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The Menon minstrels
When the curtains went up at the Hungarian Cultural Centre on Monday evening, the audience was surprised to see Anjolie Ela Menon as part of a choir by the Capital City Minstrels. Experimentation has been the name of the game for the celebrated artist - in her almost 60-year-old career, she's "loved doing new things" - be it kitsch or digital painting. "The thought of working with new ideas, materials and forms is always exciting, " says the attractive 70-plus artist. "There's always room ahead for something different. "
It was this zest for "pursuing something new" that made her agree to be part of the choir. "It was actually my husband Raja who suggested we join a choir. It started on a whim but as time went by, we became serious about not just attending the Wednesday sessions but even practicing at home, " she says. The group was given CDs, and Menon, while painting in her studio, would sing along and practice.
Choral singing was something that the Menons have got back to after a good 60 years. "We went to the same school - The Lawerence School in Lovedale in the Nilgiris. That's when a lovely comic opera called The Mikado was organised, " says the aritst. While she sang in the opera, her husband played the flute and the piccolo (a half-size flute) in the orchestra. "I too played the piano till my intermediate and hence learnt to read music too. But once I left school, I got so involved in art that music took a complete backseat and was soon forgotten. " She's glad to be able to read music once again.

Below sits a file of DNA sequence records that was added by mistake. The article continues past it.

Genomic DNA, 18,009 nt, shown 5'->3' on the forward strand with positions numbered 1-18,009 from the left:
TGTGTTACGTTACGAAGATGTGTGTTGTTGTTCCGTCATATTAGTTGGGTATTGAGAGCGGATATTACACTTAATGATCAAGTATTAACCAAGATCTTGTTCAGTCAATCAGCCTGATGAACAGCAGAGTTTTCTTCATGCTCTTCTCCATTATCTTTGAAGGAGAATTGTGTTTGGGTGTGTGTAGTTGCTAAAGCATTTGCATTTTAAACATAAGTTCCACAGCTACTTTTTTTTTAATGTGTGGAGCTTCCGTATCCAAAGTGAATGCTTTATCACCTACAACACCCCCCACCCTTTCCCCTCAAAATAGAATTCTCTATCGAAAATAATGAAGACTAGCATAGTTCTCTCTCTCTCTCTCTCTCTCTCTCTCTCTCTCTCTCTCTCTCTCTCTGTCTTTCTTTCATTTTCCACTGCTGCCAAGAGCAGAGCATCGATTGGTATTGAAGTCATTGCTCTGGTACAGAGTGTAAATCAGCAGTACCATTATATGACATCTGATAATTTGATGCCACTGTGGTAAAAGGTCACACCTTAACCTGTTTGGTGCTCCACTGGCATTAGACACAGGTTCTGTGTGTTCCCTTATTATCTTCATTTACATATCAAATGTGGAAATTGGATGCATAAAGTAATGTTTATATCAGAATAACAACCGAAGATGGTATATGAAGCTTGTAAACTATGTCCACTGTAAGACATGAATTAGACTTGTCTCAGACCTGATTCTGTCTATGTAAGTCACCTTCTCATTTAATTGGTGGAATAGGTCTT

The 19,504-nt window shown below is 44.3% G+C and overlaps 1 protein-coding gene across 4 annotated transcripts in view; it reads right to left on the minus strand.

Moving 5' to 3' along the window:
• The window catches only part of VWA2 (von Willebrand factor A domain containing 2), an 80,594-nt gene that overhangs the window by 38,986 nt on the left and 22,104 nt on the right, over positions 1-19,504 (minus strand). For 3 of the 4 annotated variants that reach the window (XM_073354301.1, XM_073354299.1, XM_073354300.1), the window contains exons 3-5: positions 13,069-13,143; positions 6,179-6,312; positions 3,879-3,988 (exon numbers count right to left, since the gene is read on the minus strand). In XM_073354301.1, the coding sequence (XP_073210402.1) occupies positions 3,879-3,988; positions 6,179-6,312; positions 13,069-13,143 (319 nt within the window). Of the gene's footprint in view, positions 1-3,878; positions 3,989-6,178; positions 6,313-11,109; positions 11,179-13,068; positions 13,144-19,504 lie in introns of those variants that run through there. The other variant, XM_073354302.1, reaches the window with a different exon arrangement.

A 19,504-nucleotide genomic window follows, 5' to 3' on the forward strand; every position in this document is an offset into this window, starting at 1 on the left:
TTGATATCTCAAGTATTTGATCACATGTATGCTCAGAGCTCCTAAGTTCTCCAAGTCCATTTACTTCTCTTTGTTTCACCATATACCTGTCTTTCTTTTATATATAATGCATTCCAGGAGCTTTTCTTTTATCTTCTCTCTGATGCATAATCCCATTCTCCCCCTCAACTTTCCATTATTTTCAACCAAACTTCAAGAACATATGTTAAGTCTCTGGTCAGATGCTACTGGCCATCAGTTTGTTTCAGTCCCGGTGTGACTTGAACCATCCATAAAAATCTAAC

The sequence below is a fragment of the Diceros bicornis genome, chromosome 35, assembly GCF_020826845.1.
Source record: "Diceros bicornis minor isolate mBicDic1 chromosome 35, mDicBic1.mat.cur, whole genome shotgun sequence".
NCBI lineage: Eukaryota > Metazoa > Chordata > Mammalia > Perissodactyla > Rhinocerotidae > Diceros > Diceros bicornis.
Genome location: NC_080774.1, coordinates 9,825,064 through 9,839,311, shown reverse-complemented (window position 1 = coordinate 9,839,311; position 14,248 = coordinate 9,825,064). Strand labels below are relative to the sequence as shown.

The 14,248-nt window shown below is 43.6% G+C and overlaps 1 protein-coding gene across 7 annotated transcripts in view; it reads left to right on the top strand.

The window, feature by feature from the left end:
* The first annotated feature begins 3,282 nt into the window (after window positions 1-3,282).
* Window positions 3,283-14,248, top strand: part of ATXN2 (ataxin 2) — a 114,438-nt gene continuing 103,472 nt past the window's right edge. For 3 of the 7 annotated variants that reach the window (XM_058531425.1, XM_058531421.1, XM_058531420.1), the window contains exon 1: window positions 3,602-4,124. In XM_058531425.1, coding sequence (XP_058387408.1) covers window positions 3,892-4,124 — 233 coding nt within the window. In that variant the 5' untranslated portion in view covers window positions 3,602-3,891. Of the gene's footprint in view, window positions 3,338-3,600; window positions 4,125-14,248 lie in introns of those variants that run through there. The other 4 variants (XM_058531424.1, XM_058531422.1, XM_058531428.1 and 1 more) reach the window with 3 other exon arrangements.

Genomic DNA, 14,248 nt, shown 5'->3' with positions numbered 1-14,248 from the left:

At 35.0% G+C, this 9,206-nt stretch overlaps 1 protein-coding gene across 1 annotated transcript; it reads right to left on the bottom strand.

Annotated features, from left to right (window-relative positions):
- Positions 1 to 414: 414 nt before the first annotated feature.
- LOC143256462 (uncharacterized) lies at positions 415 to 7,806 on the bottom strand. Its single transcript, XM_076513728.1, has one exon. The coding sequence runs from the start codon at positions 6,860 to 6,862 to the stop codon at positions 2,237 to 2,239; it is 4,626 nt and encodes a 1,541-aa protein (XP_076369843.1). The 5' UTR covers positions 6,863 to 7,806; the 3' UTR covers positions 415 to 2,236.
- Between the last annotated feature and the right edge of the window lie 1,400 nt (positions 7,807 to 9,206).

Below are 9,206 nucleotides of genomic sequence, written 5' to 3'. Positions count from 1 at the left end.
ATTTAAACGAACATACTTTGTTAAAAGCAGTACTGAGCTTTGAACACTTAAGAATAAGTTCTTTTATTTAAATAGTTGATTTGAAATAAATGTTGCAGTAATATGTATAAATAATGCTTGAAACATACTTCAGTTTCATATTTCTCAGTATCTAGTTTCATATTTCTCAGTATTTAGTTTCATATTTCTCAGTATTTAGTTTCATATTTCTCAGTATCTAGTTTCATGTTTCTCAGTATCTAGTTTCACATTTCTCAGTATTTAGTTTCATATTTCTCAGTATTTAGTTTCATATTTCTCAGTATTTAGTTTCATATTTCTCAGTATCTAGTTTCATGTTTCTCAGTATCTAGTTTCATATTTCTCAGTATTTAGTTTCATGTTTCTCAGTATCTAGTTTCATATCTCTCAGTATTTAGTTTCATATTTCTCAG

In January this year, when the two septugenarians decided to be part of Minstrels choir, their children weren't surprised. "They're used to us doing different things, " laughs Menon. But she confesses to feeling "pretty daunted by the decision because everyone around seemed so good and professional". And to make matters worse "there was this very fierce-looking German lady who told me I was completely besura (singing off key)", she laughs loudly.
Despite being sure she'd "get kicked out halfway through the session", Menon persisted with her practice sessions. "Both my husband and I would be there without fail. Actually, we both enjoyed being part of a choir (once again). " But she gives the credit for the success of the Summer Choir show to its Delhibased German conductor, Carolin Remy, "who managed to take this strange bunch of about 70 people in the age-group of around 16 years to those in their 70s and made them sing". The repertoire included early sacred music, Mozart and some gospel rock. "So, it's quite an interesting range that we're attempting, " says Menon.
The fact that it was a success was evident from the standing ovation the choir received. "What made it particularly interesting was the fact that I was there as a singer - (laughs) but please, I'm no great singer, I'm good in a choir. Never at parties - heaven forbid! There, no one knew that I was an artist. We were all there as a group, doing our bit was fun. But more than anything, getting back to something we did 60 years ago was even great. ".
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